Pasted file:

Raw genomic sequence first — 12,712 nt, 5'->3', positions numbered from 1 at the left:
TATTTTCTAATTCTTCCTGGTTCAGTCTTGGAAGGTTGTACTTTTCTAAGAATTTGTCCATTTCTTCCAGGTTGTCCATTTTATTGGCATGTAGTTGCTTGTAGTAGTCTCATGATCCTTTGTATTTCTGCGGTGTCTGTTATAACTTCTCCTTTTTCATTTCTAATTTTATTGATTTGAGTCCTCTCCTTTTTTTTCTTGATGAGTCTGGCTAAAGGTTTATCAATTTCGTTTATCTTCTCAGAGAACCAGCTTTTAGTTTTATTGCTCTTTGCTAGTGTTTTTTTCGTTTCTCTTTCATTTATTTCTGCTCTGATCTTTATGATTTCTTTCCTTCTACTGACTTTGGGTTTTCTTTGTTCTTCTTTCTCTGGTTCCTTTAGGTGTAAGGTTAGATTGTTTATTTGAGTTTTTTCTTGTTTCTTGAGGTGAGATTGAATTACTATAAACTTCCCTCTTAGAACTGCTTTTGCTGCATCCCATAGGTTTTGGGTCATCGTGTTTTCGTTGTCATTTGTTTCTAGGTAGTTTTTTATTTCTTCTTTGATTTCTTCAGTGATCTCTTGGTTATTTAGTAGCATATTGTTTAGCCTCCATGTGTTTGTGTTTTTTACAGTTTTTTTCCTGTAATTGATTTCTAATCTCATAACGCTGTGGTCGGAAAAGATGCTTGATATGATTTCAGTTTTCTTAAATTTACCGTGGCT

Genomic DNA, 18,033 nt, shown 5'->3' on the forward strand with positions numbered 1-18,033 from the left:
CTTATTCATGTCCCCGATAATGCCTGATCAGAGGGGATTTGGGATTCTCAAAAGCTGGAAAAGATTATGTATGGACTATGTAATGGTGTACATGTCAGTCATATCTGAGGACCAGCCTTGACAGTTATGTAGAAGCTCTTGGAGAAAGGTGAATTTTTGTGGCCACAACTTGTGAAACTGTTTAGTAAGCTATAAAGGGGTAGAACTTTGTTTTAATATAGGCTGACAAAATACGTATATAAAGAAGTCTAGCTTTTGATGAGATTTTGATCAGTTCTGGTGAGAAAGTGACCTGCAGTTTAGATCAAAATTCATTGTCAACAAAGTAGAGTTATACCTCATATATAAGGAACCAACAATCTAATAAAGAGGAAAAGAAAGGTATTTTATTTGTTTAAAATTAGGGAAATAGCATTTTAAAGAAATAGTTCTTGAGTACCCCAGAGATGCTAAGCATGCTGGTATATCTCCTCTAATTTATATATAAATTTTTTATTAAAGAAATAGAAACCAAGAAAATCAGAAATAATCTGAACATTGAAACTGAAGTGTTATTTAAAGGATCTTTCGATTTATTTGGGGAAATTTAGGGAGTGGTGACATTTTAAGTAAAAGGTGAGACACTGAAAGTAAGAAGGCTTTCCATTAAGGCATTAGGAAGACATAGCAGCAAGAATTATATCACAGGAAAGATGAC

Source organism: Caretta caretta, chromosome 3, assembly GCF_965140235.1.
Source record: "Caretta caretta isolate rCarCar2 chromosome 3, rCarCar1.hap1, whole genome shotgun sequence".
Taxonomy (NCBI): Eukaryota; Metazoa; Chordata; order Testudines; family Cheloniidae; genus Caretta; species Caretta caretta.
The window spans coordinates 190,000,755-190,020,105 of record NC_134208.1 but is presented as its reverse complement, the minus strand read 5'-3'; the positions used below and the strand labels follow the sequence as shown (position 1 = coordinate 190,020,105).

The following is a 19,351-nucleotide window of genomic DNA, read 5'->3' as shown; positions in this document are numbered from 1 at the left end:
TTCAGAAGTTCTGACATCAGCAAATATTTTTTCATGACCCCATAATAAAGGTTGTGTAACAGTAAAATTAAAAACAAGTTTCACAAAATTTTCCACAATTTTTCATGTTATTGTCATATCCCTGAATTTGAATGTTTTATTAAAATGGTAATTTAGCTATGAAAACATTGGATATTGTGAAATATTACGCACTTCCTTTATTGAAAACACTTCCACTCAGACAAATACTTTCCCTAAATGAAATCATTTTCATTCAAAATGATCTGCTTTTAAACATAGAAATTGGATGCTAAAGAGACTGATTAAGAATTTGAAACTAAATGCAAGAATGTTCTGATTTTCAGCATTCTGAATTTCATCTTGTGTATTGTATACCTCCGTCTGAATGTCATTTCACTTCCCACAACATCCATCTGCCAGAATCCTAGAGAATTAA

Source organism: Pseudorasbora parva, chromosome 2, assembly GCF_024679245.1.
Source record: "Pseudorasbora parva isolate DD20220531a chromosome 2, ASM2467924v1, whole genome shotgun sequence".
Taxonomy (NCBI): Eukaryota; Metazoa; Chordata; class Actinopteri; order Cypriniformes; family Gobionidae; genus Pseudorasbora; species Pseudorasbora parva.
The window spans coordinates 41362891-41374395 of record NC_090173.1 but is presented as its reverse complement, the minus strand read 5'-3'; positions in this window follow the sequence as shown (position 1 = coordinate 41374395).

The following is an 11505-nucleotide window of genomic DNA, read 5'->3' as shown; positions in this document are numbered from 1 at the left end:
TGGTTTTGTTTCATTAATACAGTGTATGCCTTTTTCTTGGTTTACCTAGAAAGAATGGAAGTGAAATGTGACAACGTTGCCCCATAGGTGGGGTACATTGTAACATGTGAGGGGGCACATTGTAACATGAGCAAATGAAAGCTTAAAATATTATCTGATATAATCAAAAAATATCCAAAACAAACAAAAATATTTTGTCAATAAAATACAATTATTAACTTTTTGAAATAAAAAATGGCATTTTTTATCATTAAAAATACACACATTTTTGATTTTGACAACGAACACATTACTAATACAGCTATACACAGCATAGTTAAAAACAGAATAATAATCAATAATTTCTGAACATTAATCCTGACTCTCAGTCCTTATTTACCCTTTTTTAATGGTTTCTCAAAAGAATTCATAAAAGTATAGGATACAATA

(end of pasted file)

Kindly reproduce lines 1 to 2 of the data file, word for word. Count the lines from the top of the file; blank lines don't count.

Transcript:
Raw genomic sequence first — 12,712 nt, 5'->3', positions numbered from 1 at the left:
TATTTTCTAATTCTTCCTGGTTCAGTCTTGGAAGGTTGTACTTTTCTAAGAATTTGTCCATTTCTTCCAGGTTGTCCATTTTATTGGCATGTAGTTGCTTGTAGTAGTCTCATGATCCTTTGTATTTCTGCGGTGTCTGTTATAACTTCTCCTTTTTCATTTCTAATTTTATTGATTTGAGTCCTCTCCTTTTTTTTCTTGATGAGTCTGGCTAAAGGTTTATCAATTTCGTTTATCTTCTCAGAGAACCAGCTTTTAGTTTTATTGCTCTTTGCTAGTGTTTTTTTCGTTTCTCTTTCATTTATTTCTGCTCTGATCTTTATGATTTCTTTCCTTCTACTGACTTTGGGTTTTCTTTGTTCTTCTTTCTCTGGTTCCTTTAGGTGTAAGGTTAGATTGTTTATTTGAGTTTTTTCTTGTTTCTTGAGGTGAGATTGAATTACTATAAACTTCCCTCTTAGAACTGCTTTTGCTGCATCCCATAGGTTTTGGGTCATCGTGTTTTCGTTGTCATTTGTTTCTAGGTAGTTTTTTATTTCTTCTTTGATTTCTTCAGTGATCTCTTGGTTATTTAGTAGCATATTGTTTAGCCTCCATGTGTTTGTGTTTTTTACAGTTTTTTTCCTGTAATTGATTTCTAATCTCATAACGCTGTGGTCGGAAAAGATGCTTGATATGATTTCAGTTTTCTTAAATTTACCGTGGCT